It's the third summer on the edge for Lebanon, a nation deeply divided between Christians and Muslims, Sunnis and Shiites, Palestinians and Lebanese, as well as pro- and anti-government forces. Many worry that the tiny country, which was only starting to emerge from the nightmare of 15 years of civil war, can no longer stand the strain. Mr. Abed identifies Feb. 14, 2005, as the moment his business, and Lebanon, started to sour. That was the day former prime minister Rafik Hariri and 20 others were killed by a massive truck bomb in the centre of Beirut. In the 28 months since then, Lebanon has seen a pro-Western revolution, a string of more than a dozen assassinations and assassination attempts, and a 34-day war between Israel and the Hezbollah militia.
In addition to the current crisis at Nahr al-Bared, the centre of Beirut is blocked by a non-stop protest by Hezbollah and its allies that is aimed at bringing down the government of Prime Minister Fouad Siniora. Mr. Siniora, incidentally, is the third man to try to head a government in the past two years. He remains in control, but parliament hasn't been able to meet since the standoff with Hezbollah began more than six months ago. The words “failed state” are hard for observers to avoid.
If many Lebanese are becoming increasingly used to living with the drama, tourists are staying away.
Even before the fighting at Nahr al-Bared began, more than 100 restaurants and tourism-related businesses were forced to close in the first four months of this year as the number of arrivals at Beirut airport plunged by more than a third compared with the start of 2006. “People are scared. They won't come here,” said Salam Jaber, whose money-changing shop's front was blown in by a bombing last week in the mountain resort town of Aley. The town is usually popular with tourists from the Persian Gulf, and the blast damaged several fast-food restaurants and clothing stores on a stretch that another year might have been packed with tourists.
Mr. Jaber blamed Syria, which he said wants to control its smaller neighbour, for the explosion across the street and for the country's other troubles, including Fatah al-Islam. It's a popular theory, but one that has as many doubters as adherents. Not only the Syrian government, but also Israel, Iran and the United States more than dabble in Lebanon. Damascus and Tehran aid Hezbollah, while the West has repeatedly propped up Mr. Siniora's wobbly administration. All sides see the power struggle as one that could influence the fate of the entire Middle East.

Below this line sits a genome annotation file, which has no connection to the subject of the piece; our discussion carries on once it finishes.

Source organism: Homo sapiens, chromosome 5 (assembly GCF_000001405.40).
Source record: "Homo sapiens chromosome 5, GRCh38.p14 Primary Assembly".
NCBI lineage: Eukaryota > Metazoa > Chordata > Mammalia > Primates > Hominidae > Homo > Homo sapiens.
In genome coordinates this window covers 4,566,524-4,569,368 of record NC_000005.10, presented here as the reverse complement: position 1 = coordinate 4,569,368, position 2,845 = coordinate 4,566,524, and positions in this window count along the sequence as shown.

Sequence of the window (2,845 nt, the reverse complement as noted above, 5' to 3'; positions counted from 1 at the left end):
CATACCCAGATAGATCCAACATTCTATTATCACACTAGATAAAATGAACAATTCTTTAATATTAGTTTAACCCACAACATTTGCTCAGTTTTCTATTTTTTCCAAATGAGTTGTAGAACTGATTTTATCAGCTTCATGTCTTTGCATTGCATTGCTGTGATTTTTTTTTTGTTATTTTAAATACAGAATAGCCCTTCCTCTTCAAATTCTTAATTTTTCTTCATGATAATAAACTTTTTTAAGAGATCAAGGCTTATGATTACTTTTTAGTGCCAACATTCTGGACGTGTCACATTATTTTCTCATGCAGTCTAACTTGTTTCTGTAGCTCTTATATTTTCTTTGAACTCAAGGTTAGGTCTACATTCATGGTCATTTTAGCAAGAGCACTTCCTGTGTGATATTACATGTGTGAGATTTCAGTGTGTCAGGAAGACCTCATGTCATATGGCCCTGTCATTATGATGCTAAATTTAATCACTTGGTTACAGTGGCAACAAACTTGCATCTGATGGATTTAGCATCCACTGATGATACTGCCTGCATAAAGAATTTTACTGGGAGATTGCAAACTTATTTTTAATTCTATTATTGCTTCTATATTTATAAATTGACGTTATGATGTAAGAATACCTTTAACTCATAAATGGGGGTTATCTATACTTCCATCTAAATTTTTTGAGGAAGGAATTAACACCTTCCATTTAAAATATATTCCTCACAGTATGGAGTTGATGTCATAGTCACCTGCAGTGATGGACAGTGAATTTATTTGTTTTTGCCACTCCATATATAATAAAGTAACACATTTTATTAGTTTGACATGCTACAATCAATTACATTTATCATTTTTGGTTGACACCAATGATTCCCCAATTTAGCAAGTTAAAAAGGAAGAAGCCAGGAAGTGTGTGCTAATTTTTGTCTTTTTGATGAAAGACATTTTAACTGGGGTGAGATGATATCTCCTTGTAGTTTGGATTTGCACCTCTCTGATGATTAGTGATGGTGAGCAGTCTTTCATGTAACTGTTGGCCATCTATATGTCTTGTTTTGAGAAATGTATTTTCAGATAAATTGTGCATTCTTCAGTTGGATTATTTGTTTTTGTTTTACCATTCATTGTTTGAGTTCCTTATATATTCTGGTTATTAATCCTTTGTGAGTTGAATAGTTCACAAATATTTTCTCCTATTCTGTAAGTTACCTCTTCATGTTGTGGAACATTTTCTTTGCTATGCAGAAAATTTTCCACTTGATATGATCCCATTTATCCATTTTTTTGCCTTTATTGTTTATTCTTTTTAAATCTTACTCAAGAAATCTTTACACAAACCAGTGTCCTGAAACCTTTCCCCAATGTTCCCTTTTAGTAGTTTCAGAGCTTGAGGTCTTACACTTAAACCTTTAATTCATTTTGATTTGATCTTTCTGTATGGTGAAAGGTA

To the 200,000 Lebanese employed in the tourism sector, the protests, bombs and gunfights add up to a sustained attack on their wallets. Tourism accounts for more than 10 per cent of all economic activity, and hopes were once high that the industry could rapidly triple in size as memories finally faded of the country's devastating 1975-1990 civil war. But as summer comes, the country is once more in the headlines for violence and instability, rather than its beaches, vineyards and Roman temples.“We have a lot of bad luck,” said Fadi Abu Ali, who helps run a camping and eco-tourism business in the mountains east of Beirut. The campground sat empty Monday, just as it did last summer.“Every year, it's something else.”

Aoun told France supports Lebanon's independence & stability
Tuesday, 29 May, 2007 @ 12:20 AM
Paris - French Foreign Minister Bernard Kouchner told the leader of Lebanon's Free Patriotic Movement (FPM) Monday that France supports the independence and stability of Lebanon. Aoun ( pictured right) left for Paris Sunday to attend a signing event for his new book "Une Vision Certaine du Liban," (A Definite Vision for Lebanon), published by Fayard, said an FPM statement. He will be in Paris for few days, during which he is expected to meet with a number of French officials and Lebanese nationals. Aoun is accompanied by MPs Edgar Maalouf and Nabil Nicholas of FPM.
Kouchner ( pictured left) , who traveled to Lebanon last week, held talks with retired general Michel Aoun in Paris as part of a regular series of meetings with Lebanese political leaders, said foreign ministry spokesman Jean-Baptiste Mattei. According to FPM Aoun and Kouchner were to discuss recent developments in Lebanon as well as Lebanese-French bilateral ties. Aoun who is now an ally of the pro-Syrian Hezbollah has seen his relationship with the west deteriorate after his return from exile in Paris. Aoun has been defending Hezbollah , which the west considers a terrorist organization, that is undermining Lebanon's independence and sovereignty.
The foreign minister, who was appointed earlier this month, asserted France's "support for the independence, sovereignty and stability of Lebanon" and for the creation of an international tribunal to try the murderers of former prime minister Rafik Hariri. The UN Security Council is to vote this week on setting up the court in a vote that could heighten divisions in volatile Lebanon. Hariri and 22 other people were killed in a massive bomb blast in February 2005, widely blamed on Syria, which was then forced to end nearly 30 years of military and political domination in Lebanon.
Former president Jacques Chirac was a close friend of Hariri and the anti-Syrian cabinet of Prime Minister Fouad Siniora has received staunch backing from France.